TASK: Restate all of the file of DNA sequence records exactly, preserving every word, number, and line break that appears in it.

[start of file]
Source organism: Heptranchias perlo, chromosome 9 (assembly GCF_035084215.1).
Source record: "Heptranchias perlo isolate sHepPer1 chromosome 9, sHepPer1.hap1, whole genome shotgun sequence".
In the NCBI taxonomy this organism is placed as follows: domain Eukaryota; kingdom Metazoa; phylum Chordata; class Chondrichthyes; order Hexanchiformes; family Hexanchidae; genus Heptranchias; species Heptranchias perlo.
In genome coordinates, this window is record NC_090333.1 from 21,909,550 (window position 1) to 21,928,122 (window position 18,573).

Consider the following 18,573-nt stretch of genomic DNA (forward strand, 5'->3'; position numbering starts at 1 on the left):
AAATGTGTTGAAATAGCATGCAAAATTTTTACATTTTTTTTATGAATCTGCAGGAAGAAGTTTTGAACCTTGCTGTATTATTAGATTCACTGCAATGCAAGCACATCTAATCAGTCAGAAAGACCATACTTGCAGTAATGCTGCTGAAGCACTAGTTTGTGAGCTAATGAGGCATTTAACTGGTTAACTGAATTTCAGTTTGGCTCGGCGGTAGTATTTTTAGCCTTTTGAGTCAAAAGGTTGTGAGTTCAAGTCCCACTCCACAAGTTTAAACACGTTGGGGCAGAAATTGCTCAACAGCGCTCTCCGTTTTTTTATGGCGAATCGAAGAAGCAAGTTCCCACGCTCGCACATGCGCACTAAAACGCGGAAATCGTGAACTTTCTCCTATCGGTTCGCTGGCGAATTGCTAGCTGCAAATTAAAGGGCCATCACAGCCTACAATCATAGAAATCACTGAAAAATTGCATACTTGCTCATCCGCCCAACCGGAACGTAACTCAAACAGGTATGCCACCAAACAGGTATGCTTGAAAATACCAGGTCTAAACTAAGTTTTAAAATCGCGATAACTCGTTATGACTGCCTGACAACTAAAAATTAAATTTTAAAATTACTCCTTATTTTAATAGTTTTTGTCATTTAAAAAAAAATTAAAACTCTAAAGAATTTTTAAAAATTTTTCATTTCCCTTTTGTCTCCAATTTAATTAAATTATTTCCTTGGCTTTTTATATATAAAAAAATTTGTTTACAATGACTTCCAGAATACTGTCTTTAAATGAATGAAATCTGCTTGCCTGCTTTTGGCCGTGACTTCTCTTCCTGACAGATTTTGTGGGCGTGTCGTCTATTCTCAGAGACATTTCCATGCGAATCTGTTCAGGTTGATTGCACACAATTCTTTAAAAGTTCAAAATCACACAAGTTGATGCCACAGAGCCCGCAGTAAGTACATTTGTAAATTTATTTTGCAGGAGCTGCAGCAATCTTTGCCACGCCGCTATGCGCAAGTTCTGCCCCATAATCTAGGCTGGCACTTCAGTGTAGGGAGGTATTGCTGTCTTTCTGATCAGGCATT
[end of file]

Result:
Source organism: Heptranchias perlo, chromosome 9 (assembly GCF_035084215.1).
Source record: "Heptranchias perlo isolate sHepPer1 chromosome 9, sHepPer1.hap1, whole genome shotgun sequence".
In the NCBI taxonomy this organism is placed as follows: domain Eukaryota; kingdom Metazoa; phylum Chordata; class Chondrichthyes; order Hexanchiformes; family Hexanchidae; genus Heptranchias; species Heptranchias perlo.
In genome coordinates, this window is record NC_090333.1 from 21,909,550 (window position 1) to 21,928,122 (window position 18,573).

Consider the following 18,573-nt stretch of genomic DNA (forward strand, 5'->3'; position numbering starts at 1 on the left):
AAATGTGTTGAAATAGCATGCAAAATTTTTACATTTTTTTTATGAATCTGCAGGAAGAAGTTTTGAACCTTGCTGTATTATTAGATTCACTGCAATGCAAGCACATCTAATCAGTCAGAAAGACCATACTTGCAGTAATGCTGCTGAAGCACTAGTTTGTGAGCTAATGAGGCATTTAACTGGTTAACTGAATTTCAGTTTGGCTCGGCGGTAGTATTTTTAGCCTTTTGAGTCAAAAGGTTGTGAGTTCAAGTCCCACTCCACAAGTTTAAACACGTTGGGGCAGAAATTGCTCAACAGCGCTCTCCGTTTTTTTATGGCGAATCGAAGAAGCAAGTTCCCACGCTCGCACATGCGCACTAAAACGCGGAAATCGTGAACTTTCTCCTATCGGTTCGCTGGCGAATTGCTAGCTGCAAATTAAAGGGCCATCACAGCCTACAATCATAGAAATCACTGAAAAATTGCATACTTGCTCATCCGCCCAACCGGAACGTAACTCAAACAGGTATGCCACCAAACAGGTATGCTTGAAAATACCAGGTCTAAACTAAGTTTTAAAATCGCGATAACTCGTTATGACTGCCTGACAACTAAAAATTAAATTTTAAAATTACTCCTTATTTTAATAGTTTTTGTCATTTAAAAAAAAATTAAAACTCTAAAGAATTTTTAAAAATTTTTCATTTCCCTTTTGTCTCCAATTTAATTAAATTATTTCCTTGGCTTTTTATATATAAAAAAATTTGTTTACAATGACTTCCAGAATACTGTCTTTAAATGAATGAAATCTGCTTGCCTGCTTTTGGCCGTGACTTCTCTTCCTGACAGATTTTGTGGGCGTGTCGTCTATTCTCAGAGACATTTCCATGCGAATCTGTTCAGGTTGATTGCACACAATTCTTTAAAAGTTCAAAATCACACAAGTTGATGCCACAGAGCCCGCAGTAAGTACATTTGTAAATTTATTTTGCAGGAGCTGCAGCAATCTTTGCCACGCCGCTATGCGCAAGTTCTGCCCCATAATCTAGGCTGGCACTTCAGTGTAGGGAGGTATTGCTGTCTTTCTGATCAGGCATT